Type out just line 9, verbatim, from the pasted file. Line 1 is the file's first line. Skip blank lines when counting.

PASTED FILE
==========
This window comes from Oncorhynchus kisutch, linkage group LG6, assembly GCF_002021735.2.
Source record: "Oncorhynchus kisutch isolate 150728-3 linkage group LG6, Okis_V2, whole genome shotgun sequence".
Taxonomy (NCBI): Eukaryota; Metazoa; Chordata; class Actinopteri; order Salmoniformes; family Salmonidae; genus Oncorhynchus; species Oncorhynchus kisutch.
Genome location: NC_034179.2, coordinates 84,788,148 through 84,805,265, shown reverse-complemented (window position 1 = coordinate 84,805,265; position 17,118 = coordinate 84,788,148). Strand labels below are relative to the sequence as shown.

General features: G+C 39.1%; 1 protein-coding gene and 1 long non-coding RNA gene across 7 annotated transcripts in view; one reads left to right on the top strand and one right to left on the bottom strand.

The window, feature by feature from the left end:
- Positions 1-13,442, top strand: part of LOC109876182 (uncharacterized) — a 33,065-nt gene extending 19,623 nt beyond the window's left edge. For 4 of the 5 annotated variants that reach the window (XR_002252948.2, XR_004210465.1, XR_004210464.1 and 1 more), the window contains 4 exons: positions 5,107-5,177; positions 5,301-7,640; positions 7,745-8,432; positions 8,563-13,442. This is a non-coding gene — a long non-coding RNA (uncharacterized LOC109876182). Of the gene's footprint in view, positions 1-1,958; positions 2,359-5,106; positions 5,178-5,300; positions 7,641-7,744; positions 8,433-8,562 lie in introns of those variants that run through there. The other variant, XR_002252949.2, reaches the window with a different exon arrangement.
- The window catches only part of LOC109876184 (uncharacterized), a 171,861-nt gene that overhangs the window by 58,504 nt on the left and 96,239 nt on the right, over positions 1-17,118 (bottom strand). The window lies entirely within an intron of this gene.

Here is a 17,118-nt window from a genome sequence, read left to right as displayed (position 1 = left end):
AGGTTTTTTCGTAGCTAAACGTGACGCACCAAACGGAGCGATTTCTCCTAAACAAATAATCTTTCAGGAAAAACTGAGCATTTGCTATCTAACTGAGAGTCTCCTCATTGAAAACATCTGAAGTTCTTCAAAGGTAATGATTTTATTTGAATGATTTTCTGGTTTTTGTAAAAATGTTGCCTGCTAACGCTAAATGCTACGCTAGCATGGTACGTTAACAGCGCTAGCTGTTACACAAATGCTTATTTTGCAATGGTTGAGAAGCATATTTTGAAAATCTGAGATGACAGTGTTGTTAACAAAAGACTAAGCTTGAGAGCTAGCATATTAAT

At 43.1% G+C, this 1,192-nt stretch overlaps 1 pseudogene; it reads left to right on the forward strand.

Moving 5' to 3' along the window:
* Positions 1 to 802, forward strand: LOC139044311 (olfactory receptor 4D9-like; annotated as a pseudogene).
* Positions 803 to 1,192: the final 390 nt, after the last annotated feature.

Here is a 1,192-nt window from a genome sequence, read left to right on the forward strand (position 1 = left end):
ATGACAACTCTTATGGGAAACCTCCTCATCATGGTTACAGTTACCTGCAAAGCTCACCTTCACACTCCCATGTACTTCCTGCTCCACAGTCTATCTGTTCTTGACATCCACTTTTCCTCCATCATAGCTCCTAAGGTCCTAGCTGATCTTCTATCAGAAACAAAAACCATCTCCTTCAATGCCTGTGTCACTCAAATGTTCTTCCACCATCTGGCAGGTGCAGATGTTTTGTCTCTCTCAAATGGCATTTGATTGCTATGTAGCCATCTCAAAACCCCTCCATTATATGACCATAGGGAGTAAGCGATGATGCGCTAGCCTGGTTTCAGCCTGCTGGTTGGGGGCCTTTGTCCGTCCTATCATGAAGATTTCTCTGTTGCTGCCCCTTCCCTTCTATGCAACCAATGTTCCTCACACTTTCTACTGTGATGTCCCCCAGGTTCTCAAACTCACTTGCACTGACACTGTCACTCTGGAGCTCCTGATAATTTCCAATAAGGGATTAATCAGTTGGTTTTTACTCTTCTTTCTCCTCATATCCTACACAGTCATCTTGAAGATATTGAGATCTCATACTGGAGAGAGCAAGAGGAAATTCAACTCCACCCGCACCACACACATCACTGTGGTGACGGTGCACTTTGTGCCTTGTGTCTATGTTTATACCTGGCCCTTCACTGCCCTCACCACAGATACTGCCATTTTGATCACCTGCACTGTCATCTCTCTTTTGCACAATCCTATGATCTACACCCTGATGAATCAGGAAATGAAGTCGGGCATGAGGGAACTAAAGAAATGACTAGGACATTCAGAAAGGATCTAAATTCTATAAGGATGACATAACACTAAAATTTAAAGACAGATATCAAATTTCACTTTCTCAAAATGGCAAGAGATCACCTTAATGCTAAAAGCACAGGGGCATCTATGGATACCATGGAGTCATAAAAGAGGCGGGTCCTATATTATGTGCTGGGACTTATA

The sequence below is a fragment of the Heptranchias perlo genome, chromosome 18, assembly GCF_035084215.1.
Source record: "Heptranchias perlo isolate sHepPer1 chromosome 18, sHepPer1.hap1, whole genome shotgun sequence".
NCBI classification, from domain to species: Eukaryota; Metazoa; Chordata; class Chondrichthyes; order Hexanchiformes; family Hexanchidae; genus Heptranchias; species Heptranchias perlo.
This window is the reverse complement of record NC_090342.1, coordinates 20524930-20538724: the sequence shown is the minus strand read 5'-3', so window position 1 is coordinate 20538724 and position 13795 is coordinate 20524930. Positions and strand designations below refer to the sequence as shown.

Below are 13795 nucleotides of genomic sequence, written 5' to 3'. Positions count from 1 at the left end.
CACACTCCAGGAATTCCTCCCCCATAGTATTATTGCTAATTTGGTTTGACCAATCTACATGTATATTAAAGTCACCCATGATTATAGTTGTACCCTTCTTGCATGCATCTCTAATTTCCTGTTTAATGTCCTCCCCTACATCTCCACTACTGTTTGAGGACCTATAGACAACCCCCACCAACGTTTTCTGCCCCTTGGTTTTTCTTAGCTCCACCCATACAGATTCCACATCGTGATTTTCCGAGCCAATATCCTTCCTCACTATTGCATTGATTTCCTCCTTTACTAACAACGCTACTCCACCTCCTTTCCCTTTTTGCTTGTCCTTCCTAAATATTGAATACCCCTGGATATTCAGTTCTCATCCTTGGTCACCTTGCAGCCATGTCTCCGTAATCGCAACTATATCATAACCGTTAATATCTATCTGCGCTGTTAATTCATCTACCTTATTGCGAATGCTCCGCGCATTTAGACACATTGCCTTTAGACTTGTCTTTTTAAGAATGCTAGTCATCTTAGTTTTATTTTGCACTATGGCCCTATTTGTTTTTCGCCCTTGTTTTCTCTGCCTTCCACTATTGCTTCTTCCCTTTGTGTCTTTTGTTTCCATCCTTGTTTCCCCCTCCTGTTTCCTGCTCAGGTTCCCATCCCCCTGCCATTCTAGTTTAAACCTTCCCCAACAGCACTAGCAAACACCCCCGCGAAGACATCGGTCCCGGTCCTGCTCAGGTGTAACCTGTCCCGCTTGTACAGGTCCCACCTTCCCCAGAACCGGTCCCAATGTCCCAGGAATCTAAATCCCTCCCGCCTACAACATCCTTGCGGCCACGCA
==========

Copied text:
Here is a 17,118-nt window from a genome sequence, read left to right as displayed (position 1 = left end):